October 4, 2023
Drought conditions have expanded significantly across the Southeast over the past few months and have forced tough decisions by producers. Many producers in severe drought areas were forced to start feeding hay much in August or September. This affects producer decisions (and costs) now, but also affects decisions for the winter when hay supplies will be needed by many producers.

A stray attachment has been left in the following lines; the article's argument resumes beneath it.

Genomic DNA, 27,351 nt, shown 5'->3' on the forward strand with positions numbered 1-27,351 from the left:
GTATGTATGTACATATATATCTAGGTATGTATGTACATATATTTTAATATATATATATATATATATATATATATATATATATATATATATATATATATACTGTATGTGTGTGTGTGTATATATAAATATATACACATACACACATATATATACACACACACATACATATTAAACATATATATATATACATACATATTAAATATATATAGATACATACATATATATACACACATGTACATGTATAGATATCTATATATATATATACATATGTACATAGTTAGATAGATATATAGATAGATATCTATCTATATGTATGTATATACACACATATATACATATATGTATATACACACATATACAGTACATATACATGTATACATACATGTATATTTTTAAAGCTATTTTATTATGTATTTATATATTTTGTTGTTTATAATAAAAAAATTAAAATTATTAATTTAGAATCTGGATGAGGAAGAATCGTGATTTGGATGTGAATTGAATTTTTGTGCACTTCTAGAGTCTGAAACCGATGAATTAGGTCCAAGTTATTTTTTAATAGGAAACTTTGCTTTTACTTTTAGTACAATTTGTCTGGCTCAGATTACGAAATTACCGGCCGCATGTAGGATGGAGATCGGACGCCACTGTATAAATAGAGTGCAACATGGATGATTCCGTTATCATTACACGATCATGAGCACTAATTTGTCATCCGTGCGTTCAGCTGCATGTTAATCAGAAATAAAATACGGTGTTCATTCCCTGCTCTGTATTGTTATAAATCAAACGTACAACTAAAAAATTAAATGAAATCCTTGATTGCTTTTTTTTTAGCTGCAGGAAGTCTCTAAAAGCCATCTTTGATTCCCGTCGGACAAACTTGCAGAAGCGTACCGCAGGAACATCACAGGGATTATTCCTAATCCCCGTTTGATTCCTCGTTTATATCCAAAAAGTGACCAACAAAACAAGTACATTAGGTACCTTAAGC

I wanted to use this week’s article to discuss some of the forage programs that are available for producers to consider. In particular, I want to focus on the Livestock Forage Disaster Program (commonly called LFP) that is administered by the USDA Farm Service Agency. The goal of this program is to compensate producers for grazing losses during times of drought. LFP is not an insurance program – producers do not have to pay a premium or purchase a policy. Instead, eligibility is based on a producer’s grazing land acreage and the cattle that graze on those acres. If drought conditions reach specific levels or duration, eligible producers who have signed up can receive a payment. A D2 drought that lasts 8 weeks leads to a county being eligible for LFP. Counties with D3 or D4 drought are eligible for larger payments.The table below shows the per-head payment rates which have roughly doubled over the past 5 years. The LFP payment rate for losses due to a qualifying drought is calculated at 60 percent of the payment rate in the table which would be $34.87 per cow. However, the severity of the drought impacts payment too and can lead to the rate being multiplied by 3, 4, or 5 depending on drought level and duration. The number of head will be determined by the lesser value of either the number of head a producer certifies or the normal carrying capacity of the grazing land reported. Cattle that were sold within 60 days before a qualifying drought might also be eligible. Unweaned livestock are not considered a grazing animal and are ineligible for LFP. A link to a LFP factsheet can be found HERE.The eligible counties and pasture types are updated every Thursday when the drought monitor is released. Any county in a D3 or D4 zone on the drought map above has eligibility. As of September 28, there are 44 counties with eligibility in Mississippi, 19 counties in Arkansas, and 6 counties in Alabama. Almost every county in Louisiana has eligibility. Many of these counties are eligible for the increased payment factors due to drought level and duration. A list of eligible counties each week can be accessed HERE.There is a process and paperwork to complete to be eligible BUT it is not too late to sign up for 2023. The first step is to contact your local FSA service center. If you have not submitted an acreage report for 2023, you will need to do that and there will likely be a small late-filing fee since the July 17th acreage report deadline has passed. Your FSA office can then help you with the steps needed to submit a LFP application which must be submitted by January 2024.Another program that gets attention during drought is the Pasture, Rangeland, and Forage (PRF) program. This is a USDA-RMA program. You can click HERE and HERE to read previous newsletters about PRF. This program is often referred to as “rainfall” or “drought” insurance and is triggered by the amount of rainfall received relative to historical averages during months chosen by producers. Importantly, you must sign up for PRF by December 1st of the previous year. The signup for 2023 ended on December 1, 2022. Interested producers have until December 1, 2023 to sign-up for 2024 coverage.Table Source: LFP Factsheet
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